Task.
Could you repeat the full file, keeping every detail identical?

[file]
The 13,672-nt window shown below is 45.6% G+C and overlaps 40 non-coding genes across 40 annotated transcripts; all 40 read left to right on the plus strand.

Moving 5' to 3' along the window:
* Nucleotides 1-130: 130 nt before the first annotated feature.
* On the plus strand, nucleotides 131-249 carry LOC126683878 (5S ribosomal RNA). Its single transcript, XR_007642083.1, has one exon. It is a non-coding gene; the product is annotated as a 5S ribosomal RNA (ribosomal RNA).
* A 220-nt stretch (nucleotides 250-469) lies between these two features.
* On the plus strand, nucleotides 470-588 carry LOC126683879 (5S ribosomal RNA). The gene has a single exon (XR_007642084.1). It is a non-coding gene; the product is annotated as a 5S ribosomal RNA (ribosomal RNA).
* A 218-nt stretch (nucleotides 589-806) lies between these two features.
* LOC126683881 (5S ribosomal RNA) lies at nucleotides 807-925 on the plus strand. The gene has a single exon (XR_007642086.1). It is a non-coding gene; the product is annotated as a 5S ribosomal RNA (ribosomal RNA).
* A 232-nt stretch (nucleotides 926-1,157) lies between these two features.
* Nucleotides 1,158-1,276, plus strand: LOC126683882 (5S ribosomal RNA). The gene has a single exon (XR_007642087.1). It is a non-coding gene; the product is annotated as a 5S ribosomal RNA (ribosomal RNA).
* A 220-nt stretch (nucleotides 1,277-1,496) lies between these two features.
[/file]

The 13,672-nt window shown below is 45.6% G+C and overlaps 40 non-coding genes across 40 annotated transcripts; all 40 read left to right on the plus strand.

Moving 5' to 3' along the window:
* Nucleotides 1-130: 130 nt before the first annotated feature.
* On the plus strand, nucleotides 131-249 carry LOC126683878 (5S ribosomal RNA). Its single transcript, XR_007642083.1, has one exon. It is a non-coding gene; the product is annotated as a 5S ribosomal RNA (ribosomal RNA).
* A 220-nt stretch (nucleotides 250-469) lies between these two features.
* On the plus strand, nucleotides 470-588 carry LOC126683879 (5S ribosomal RNA). The gene has a single exon (XR_007642084.1). It is a non-coding gene; the product is annotated as a 5S ribosomal RNA (ribosomal RNA).
* A 218-nt stretch (nucleotides 589-806) lies between these two features.
* LOC126683881 (5S ribosomal RNA) lies at nucleotides 807-925 on the plus strand. The gene has a single exon (XR_007642086.1). It is a non-coding gene; the product is annotated as a 5S ribosomal RNA (ribosomal RNA).
* A 232-nt stretch (nucleotides 926-1,157) lies between these two features.
* Nucleotides 1,158-1,276, plus strand: LOC126683882 (5S ribosomal RNA). The gene has a single exon (XR_007642087.1). It is a non-coding gene; the product is annotated as a 5S ribosomal RNA (ribosomal RNA).
* A 220-nt stretch (nucleotides 1,277-1,496) lies between these two features.